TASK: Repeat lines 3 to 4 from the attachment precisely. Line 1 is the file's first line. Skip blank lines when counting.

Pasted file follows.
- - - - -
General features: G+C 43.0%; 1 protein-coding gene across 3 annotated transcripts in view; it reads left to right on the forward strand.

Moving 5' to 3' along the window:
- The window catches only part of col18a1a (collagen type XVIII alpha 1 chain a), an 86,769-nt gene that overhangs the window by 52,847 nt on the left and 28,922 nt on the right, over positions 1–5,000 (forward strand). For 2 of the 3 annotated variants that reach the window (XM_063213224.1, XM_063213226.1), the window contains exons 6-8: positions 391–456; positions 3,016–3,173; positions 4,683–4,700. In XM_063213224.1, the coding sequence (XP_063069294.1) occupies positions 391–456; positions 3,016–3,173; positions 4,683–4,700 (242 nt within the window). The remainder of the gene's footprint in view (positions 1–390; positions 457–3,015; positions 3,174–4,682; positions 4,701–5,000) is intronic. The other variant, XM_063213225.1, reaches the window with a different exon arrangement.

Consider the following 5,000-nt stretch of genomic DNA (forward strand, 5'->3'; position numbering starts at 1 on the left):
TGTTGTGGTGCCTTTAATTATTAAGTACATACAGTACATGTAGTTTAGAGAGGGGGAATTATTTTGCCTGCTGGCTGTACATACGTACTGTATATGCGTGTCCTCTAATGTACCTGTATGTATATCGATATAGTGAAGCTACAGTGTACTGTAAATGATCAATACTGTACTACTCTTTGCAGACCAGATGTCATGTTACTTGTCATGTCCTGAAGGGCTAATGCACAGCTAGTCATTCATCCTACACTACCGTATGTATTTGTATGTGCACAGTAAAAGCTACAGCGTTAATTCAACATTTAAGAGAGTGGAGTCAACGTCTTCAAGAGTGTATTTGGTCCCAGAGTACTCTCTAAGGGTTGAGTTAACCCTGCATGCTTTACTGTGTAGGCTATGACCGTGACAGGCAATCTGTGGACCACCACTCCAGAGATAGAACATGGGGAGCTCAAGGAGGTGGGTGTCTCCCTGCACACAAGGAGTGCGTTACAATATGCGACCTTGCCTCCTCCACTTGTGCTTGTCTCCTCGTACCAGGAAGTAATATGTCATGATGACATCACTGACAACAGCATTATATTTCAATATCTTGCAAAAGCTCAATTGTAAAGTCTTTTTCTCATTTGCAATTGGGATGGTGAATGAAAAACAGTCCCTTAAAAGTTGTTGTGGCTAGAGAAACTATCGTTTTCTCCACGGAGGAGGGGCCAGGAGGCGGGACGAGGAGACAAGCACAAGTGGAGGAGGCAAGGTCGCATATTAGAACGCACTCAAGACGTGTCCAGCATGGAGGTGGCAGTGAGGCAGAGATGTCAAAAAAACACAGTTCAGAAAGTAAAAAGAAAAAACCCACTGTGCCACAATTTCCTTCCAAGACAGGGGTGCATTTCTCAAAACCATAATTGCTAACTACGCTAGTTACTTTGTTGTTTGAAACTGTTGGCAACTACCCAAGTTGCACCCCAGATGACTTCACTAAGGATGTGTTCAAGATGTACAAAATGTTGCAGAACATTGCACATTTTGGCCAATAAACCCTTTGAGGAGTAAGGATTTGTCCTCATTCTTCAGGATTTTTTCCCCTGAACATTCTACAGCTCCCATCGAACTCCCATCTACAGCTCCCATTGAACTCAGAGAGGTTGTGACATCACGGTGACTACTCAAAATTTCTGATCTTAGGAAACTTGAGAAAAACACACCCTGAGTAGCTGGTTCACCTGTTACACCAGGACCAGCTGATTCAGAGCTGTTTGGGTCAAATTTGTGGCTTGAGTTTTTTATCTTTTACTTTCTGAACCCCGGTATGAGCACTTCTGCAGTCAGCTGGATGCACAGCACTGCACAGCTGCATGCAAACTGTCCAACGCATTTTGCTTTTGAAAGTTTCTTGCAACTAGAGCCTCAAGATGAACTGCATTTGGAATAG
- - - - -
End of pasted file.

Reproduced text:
- The window catches only part of col18a1a (collagen type XVIII alpha 1 chain a), an 86,769-nt gene that overhangs the window by 52,847 nt on the left and 28,922 nt on the right, over positions 1–5,000 (forward strand). For 2 of the 3 annotated variants that reach the window (XM_063213224.1, XM_063213226.1), the window contains exons 6-8: positions 391–456; positions 3,016–3,173; positions 4,683–4,700. In XM_063213224.1, the coding sequence (XP_063069294.1) occupies positions 391–456; positions 3,016–3,173; positions 4,683–4,700 (242 nt within the window). The remainder of the gene's footprint in view (positions 1–390; positions 457–3,015; positions 3,174–4,682; positions 4,701–5,000) is intronic. The other variant, XM_063213225.1, reaches the window with a different exon arrangement.

Consider the following 5,000-nt stretch of genomic DNA (forward strand, 5'->3'; position numbering starts at 1 on the left):